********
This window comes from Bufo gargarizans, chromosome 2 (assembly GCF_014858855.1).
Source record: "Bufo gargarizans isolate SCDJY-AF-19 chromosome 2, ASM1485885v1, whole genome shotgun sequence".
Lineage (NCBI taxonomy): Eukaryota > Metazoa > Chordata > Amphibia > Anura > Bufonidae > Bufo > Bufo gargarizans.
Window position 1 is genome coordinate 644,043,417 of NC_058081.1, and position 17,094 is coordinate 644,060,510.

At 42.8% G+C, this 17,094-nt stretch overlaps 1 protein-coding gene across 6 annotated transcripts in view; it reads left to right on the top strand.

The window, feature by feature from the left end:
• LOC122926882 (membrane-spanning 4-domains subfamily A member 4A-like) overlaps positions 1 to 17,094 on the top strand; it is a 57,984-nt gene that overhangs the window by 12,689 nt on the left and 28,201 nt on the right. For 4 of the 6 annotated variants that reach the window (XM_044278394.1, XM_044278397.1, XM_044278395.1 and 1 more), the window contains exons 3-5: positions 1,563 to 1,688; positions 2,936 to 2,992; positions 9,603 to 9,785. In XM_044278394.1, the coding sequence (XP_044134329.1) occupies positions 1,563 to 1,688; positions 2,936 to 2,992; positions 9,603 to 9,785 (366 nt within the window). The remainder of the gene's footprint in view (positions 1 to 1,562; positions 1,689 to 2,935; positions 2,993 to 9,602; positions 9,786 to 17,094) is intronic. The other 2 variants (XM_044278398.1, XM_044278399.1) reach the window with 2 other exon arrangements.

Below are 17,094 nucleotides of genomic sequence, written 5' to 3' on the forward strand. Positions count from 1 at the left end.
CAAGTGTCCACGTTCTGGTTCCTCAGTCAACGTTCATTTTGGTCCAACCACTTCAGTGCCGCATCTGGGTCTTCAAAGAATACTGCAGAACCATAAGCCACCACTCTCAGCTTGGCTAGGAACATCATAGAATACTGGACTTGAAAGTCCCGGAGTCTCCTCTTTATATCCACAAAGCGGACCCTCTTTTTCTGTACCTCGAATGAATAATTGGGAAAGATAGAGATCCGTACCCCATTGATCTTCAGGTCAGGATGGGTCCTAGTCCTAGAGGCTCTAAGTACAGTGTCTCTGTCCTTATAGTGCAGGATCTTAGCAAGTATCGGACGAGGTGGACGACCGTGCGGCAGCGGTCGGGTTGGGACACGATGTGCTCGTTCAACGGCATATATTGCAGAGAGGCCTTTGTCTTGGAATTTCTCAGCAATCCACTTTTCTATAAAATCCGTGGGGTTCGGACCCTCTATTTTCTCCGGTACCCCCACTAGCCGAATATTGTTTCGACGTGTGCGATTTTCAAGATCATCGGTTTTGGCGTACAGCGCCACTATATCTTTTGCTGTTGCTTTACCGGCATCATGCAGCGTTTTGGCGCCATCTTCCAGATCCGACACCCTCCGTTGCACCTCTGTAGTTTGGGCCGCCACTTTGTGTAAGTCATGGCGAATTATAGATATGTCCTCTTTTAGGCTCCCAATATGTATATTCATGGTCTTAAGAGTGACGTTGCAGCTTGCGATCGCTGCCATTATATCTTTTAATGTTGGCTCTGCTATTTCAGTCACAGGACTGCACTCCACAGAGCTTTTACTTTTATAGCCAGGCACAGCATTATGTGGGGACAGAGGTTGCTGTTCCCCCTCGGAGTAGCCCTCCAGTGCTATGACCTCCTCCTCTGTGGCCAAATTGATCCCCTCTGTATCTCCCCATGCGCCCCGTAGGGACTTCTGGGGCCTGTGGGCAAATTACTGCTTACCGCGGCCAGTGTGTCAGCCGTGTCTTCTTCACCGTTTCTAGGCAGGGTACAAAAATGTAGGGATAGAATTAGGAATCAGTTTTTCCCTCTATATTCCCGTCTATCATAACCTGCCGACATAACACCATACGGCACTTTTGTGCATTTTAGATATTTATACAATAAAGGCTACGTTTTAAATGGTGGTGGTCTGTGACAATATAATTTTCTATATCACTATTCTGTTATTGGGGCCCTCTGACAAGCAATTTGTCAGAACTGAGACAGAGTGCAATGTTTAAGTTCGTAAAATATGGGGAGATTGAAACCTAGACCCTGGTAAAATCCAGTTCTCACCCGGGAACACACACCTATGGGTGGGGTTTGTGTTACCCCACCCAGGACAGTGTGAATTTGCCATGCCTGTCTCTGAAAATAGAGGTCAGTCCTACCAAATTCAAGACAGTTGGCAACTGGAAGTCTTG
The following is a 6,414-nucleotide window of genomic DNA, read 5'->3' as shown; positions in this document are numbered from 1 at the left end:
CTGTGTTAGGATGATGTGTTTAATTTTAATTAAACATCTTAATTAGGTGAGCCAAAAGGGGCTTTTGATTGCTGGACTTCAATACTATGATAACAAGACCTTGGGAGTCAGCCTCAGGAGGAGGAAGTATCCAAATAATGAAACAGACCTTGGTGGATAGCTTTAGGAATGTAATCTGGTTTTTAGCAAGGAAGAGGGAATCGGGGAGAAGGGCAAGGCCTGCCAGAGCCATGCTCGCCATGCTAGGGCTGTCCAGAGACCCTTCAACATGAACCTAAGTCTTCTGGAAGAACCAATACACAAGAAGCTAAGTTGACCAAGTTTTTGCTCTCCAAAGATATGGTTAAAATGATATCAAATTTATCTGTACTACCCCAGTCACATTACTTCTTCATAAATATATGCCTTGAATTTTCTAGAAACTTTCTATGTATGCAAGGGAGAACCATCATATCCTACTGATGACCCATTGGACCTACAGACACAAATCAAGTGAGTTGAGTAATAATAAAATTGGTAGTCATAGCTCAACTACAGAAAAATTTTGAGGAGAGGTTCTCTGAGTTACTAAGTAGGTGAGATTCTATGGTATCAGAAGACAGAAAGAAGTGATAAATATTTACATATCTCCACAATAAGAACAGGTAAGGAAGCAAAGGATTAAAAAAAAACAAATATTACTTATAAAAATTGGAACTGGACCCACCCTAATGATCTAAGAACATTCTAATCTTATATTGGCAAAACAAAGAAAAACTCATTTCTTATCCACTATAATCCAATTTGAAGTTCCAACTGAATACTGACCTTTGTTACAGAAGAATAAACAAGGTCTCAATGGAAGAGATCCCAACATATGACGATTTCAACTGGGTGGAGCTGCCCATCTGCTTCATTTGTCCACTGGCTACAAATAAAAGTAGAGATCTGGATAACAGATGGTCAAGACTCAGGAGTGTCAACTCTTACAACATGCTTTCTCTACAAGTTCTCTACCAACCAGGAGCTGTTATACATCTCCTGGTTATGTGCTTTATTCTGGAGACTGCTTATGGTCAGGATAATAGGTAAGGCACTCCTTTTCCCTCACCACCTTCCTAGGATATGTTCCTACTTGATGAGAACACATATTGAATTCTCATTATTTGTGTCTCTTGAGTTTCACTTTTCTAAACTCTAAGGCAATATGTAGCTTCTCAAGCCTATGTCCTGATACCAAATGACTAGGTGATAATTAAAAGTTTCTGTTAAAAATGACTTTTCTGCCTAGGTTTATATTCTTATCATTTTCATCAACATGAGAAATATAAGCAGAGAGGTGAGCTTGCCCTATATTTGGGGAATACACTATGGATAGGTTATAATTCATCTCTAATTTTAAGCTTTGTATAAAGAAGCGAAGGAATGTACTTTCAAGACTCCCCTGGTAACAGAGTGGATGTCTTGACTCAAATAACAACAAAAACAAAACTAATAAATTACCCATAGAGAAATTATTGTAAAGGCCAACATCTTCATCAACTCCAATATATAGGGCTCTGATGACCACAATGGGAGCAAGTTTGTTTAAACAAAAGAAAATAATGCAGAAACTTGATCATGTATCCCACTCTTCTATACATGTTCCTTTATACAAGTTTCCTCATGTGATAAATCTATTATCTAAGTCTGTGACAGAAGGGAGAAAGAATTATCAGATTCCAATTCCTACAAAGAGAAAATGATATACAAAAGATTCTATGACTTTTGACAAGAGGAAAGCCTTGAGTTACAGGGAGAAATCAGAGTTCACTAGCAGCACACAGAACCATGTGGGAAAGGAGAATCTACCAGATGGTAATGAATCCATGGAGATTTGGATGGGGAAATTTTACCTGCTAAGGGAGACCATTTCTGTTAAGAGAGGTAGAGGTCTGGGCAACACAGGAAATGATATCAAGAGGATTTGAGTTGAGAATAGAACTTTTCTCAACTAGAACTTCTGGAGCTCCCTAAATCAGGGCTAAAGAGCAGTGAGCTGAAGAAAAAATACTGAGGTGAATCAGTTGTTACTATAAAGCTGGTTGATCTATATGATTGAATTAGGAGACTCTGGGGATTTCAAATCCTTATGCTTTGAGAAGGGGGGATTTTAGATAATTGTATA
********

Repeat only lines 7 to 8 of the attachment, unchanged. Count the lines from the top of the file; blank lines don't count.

• LOC122926882 (membrane-spanning 4-domains subfamily A member 4A-like) overlaps positions 1 to 17,094 on the top strand; it is a 57,984-nt gene that overhangs the window by 12,689 nt on the left and 28,201 nt on the right. For 4 of the 6 annotated variants that reach the window (XM_044278394.1, XM_044278397.1, XM_044278395.1 and 1 more), the window contains exons 3-5: positions 1,563 to 1,688; positions 2,936 to 2,992; positions 9,603 to 9,785. In XM_044278394.1, the coding sequence (XP_044134329.1) occupies positions 1,563 to 1,688; positions 2,936 to 2,992; positions 9,603 to 9,785 (366 nt within the window). The remainder of the gene's footprint in view (positions 1 to 1,562; positions 1,689 to 2,935; positions 2,993 to 9,602; positions 9,786 to 17,094) is intronic. The other 2 variants (XM_044278398.1, XM_044278399.1) reach the window with 2 other exon arrangements.

Below are 17,094 nucleotides of genomic sequence, written 5' to 3' on the forward strand. Positions count from 1 at the left end.